This does highlight the delicate, transient nature of the Pikmin themselves, and the ability to easily replay an earlier day for a second chance at saving more of your precious multi-colored babies does take some of the sting out, but, at least in my experience, there are few things more frustrating than realizing a handful of your Pikmin have gone too far afield and being unable to locate them even as the countdown to dusk begins.
Still, Pikmin 3 Deluxe stands out as an utterly enjoyable real-time strategy title—even for those of us who don’t particularly care for the RTS genre!
Multiple difficulty modes and lock-on targeting join the hint system as welcomed additions, and two-player story mode can certainly make the headache of managing multiple Pikmin groups more convenient. But even that’s not all this Switch release brings to the title.
New side-story missions showcase older characters like Olimar, bringing the franchise’s history to the forefront, and their objective-based structure makes for a nice break in-between primary missions. This, plus all previous DLC, really fleshes out the offering.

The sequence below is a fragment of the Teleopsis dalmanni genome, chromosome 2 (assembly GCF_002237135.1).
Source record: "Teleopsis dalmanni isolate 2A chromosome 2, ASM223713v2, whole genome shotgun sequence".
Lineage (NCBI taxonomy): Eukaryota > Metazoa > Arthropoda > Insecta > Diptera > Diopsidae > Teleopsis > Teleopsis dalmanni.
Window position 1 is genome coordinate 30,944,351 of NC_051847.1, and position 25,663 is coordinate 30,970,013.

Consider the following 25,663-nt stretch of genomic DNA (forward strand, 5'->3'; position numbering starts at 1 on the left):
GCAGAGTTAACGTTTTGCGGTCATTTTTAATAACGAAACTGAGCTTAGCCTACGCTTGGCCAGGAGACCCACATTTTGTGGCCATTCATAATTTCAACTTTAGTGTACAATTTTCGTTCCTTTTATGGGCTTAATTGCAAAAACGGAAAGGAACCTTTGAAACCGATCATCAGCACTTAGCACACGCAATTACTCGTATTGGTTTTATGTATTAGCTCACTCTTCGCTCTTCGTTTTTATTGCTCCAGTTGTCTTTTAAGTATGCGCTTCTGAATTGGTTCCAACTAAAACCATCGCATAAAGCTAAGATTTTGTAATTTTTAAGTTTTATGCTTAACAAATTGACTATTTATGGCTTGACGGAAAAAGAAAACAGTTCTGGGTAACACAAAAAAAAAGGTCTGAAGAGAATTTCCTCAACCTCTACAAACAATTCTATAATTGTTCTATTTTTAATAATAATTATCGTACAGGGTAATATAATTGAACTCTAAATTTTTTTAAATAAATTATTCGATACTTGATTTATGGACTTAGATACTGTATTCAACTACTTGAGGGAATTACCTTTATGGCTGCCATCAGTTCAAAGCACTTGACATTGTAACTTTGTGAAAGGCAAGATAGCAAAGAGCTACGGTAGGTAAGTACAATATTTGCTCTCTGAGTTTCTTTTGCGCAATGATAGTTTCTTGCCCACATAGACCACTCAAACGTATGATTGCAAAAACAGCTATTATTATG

All this content pairs nicely with Pikmin 3 Deluxe‘s impeccable visuals, showcasing a bevy of tiny protagonists in a very big, hyper-realistic world. It’s the soundtrack, though, that remains perhaps its single greatest achievement. Alternately lilting and frantic, organic and electronic, the music is perfectly paired to every scenario, and my oldest child was quick to remind me that this was the first game where he realized exactly how important and engaging a soundtrack could be.
Pikmin 3 Deluxe is rated E10 for mild cartoon violence and is available at retailers nationwide (and via the Nintendo eShop) beginning on October 30. It’s another excellent addition to your family’s Nintendo Switch library, and certainly a fine pick-up for the upcoming holiday season.
Whether this is your first flight or a return visit to PNF-404, Pikmin 3 Deluxe manages to bring charm and challenge in equal measure, further solidifying itself as the definitive Pikmin experience.
Review materials provided by Nintendo of America. This post contains affiliate links. Here’s to all those tiny Pikmin I lost in the forests, caves, and snowy plains of PNF-404.